Smuggling antiquities: A threat to strip away Libya’s historical resources

Stone and bronze artifacts dating back to the Roman era were seized by the anti-crime deterrent apparatus during a security operation that included the pursuit of a gang that traded antiquities and smuggled them outside the country. The apparatus revealed the registration cards issued by the Antiquities Authority for these pieces, which means that they were stolen from museums or official stores and were not the result of illegal excavations and searches.

These networks specialize in smuggling antiquities. One of them was previously seized by the Public Prosecutor after investigating the theft of eleven historical documents written in gold water in the Aramaic language by a group of citizens and foreign expatriates who sought to form an organized gang to commit the crime of stealing and trafficking in Libyan antiquities in its various forms, in an expansion of trafficking in cultural property and trespassing on real estate antiquities, in light of the weak security guard entrusted to employees of the Antiquities Authority.

There are many threats to the safety of archaeological sites in Libya, as the United Nations Educational, Scientific and Cultural Organization UNESCO has previously listed five Libyan World Heritage sites on the endangered list, namely the cities of Shahat, Ghadames, Lebda (Lptis Magna) and Sabratha, in addition to the caves of the Acacus Mountains, which contain paintings and drawings dating back tens of thousands of years. Over the years, some of them were deliberately distorted in a flagrant assault on a site of great importance in the history of human development.

The archaeological sites in which the country abounds have fallen victim to encroachments resulting from urban sprawl, as is the case in the monuments of Shahat, which occupies a significant area in the Green Mountain without the presence of barriers that prevent citizens from architectural expansion near it, while some of the tombs and ancient houses in the city of Ghadames, which are described as the Pearl of the Desert, declared attacks by extremist religious groups saw the archaeological inscriptions and decorations attached to the Tuareg culture and which adorn the doors and walls as a kind of talisman of magic and sorcery, which prompted them to distort and remove some of them without any interference from the concerned authorities.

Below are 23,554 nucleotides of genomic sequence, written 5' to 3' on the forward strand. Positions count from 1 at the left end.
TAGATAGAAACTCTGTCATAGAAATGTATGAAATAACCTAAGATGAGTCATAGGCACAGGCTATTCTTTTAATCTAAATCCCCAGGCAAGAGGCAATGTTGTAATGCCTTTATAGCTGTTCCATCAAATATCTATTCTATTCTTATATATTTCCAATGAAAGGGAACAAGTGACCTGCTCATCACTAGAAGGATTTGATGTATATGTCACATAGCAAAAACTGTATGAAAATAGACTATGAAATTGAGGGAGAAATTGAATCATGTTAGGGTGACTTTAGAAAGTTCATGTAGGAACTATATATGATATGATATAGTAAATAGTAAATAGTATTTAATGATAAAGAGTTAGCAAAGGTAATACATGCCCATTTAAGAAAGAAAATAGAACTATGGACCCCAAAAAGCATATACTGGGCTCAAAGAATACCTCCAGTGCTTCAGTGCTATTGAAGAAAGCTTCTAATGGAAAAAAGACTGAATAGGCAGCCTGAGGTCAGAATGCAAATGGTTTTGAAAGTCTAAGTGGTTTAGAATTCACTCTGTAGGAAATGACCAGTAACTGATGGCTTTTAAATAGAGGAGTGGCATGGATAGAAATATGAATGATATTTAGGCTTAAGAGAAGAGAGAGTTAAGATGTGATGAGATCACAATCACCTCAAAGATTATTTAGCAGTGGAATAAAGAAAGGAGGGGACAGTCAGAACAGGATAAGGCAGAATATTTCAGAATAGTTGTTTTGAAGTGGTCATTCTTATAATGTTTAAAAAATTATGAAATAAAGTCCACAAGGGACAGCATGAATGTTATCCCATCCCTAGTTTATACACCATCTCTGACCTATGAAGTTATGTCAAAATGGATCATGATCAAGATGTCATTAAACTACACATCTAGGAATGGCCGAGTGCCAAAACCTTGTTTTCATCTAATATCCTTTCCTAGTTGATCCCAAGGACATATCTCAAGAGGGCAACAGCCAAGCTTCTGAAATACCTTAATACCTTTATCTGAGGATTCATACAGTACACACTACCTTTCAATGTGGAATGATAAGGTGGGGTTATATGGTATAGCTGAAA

Other archaeological sites found themselves in the crosshairs of clashes and armed conflicts, such as the ancient city of Sabratha, which holds a unique mixture of Numidian and Roman antiquities, and was hit, to some extent, by shrapnel and random projectiles before the city became relatively stable, while Benghazi lost its historical metropolis after it was the scene of bloody confrontations earlier with the absence of maintenance and restoration work, despite the association of some of its features with the modern Libyan memory of the beginnings of the independence state, in addition to the attacks led by ISIS on sites and shrines in the city of Derna before confronting the terrorists militarily.

Gangs of antiquities smuggling are active in partnership with foreigners, as smuggled Libyan artifacts are offered in public auctions, making it very difficult to recover them, especially for those that were illegally excavated in random sites and do not have registration cards approved by the Antiquities Authority, but the privacy of some archaeological sites in Libya and their unique style may sometimes help in knowing their source and facilitating the process of retrieval, as in the case of artifacts, funerary stone heads, urns and pottery pieces that the United States returned to Libya early last month, after they were illegally extracted and shipped to the United States before they were identified by archaeologists who collaborated with the Attorney General’s Office in Manhattan, New York, thus returning them to the Museums of the Antiquities Authority in Tripoli.

Libya faces the danger of a lack of popular awareness of the importance of sites and artifacts and the flourishing of fatwas and religious visions promoted by some extremists related to the sanctity of antiquities, which license some people to destroy, or take them for sale abroad, with international reports talking about the involvement of fundamentalist organizations in the sale of antiquities to be exploited in support of terrorists activities, which may prompt the Public Prosecutor and the law enforcement agencies to open deeper investigations into this phenomenon, whose threads extend to organized crime networks, targeting the identity and heritage of Libya’s civilization deep in history.

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